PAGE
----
One of the more prominent “Tiger Cub” hedge funds has become even more bearish than he was in the fourth quarter, as he points to zero interest rates as a double-edged sword.

In a Lone Pine Capital client investment letter reviewed by ValueWalk, cautious risk management is afoot as the hedge fund handily beat the S&P 500 by a hand full of multiples. The lead Lone Cascade fund product, for instance, was up 4.5 percent on the quarter while the S&P was positive by 1 percent.

Tiger Cub Steve Mandel, along with colleagues Dave Craver, Mala Gaonkar and Marco Tablada, are continuing to look abroad for opportunities but “valuations are stretched,” the siren song of many market observers who loved stimulus on the way up and are now concerned about an asset bubble that might pop.  This fits Mandel’s style, which is differentiated from the crowd by his independent portfolio construction even though he has an investment in Alibaba and similar stocks, which some fund managers consider “bubbly”.

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Bubbles are what low interest rates are all about

“The zero interest rate policies of global central banks are creating distortions in the equities markets as investors reach for yield,” the letter said.  In a somewhat similar fashion to Bridgewater’s recent analysis of Petrobras, the key is understanding the re-financing terms and loan roll issues.  The adjustment Lone Pine makes in their thinking is transforming the impact of changing interest rates not just of a company refinancing their loans, but also the impact rising interest rates have on stock valuations.

[drizzle]If future cash flows are discounted at today’s interest rates, stock prices are quite reasonable. Discounting those same cash flows at more “normal” interest rates, however, yields a different answer. This is the investment conundrum: rates will eventually return to normal levels. When they return is the big unknown.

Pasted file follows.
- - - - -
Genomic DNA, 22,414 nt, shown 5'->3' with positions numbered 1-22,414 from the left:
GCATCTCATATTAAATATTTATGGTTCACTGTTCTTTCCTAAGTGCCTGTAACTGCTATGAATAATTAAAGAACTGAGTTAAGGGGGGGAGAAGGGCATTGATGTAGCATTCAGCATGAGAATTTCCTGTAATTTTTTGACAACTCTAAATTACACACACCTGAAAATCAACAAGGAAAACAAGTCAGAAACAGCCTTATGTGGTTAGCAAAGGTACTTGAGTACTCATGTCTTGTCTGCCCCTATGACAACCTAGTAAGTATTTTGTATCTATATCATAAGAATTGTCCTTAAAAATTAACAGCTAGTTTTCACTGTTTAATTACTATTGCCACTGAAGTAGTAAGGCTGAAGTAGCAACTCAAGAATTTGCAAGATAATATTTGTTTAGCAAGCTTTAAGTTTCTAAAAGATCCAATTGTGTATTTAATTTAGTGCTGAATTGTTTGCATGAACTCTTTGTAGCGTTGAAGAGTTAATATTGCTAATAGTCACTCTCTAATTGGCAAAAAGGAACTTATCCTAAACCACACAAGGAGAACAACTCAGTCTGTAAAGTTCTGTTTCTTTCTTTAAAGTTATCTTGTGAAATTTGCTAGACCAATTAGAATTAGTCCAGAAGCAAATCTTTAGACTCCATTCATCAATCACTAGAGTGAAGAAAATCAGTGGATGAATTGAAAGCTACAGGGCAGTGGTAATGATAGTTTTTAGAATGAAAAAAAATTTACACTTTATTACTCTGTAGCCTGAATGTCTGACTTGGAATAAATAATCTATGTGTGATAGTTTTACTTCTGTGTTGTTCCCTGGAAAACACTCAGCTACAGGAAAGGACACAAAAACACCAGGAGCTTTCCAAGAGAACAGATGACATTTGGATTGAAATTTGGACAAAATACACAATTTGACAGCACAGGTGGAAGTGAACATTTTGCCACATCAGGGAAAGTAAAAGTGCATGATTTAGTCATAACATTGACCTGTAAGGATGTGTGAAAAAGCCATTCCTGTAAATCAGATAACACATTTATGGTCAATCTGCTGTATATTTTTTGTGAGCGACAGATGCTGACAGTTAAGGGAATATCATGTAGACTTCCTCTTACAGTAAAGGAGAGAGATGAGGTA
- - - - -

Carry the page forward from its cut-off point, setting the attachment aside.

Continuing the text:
Low rates have positives and impact one of Lone Pine’s M&A strategy sleeves

Low rates have had their positives, to be sure. They have encouraged significant merger and acquisition activity, for instance, impacting many of Lone Pine’s positions and take on “moar” debt.  The fund notes that “Apple has been the most visible example of a company more recently adopting this approach”.

The hedge fund uses a particular strategy sleeve to categorize these investment types. The company names read like a who’s who of recent M&A activity: Actavis, Charter Communications, Constellation Software, Energy Transfer, Endo International, Fleetcor, Mohawk Industries, Transdigm, Valeant Pharmaceuticals and Walgreens Boots Alliance.

In terms of foreign investments, Steve Mandel notes that the fund owns stocks “where changes in either shareholder orientation or ownership are catalysts for enhanced returns”, which include – Fanuc (where Dan Loeb is active), Vivendi (where Vincent Bollore is active), and Safran.

The most aggressive to take advantage of the merger and acquisition mania wrought by artificially low interest rates is Lone Pine, and his portfolio performance is an example of what low interest rates can do to M&A stock targets by increasing win percentage with the strategy.

In terms of operations the fund has a big announcement. Lone Pine is moving their Hong Kong office to San Francisco in the coming months.

The hedge fund believes that the time zone differences and distances outweigh the advantages of being on the ground in Asia. Furthermore, Lone Pine believes that a local presence in San Fransico will be more beneficial to global research than maintaining the HK office. Paul Eisenstein and Patrick Fu will be relocating from Hong Kong to San Francisco.

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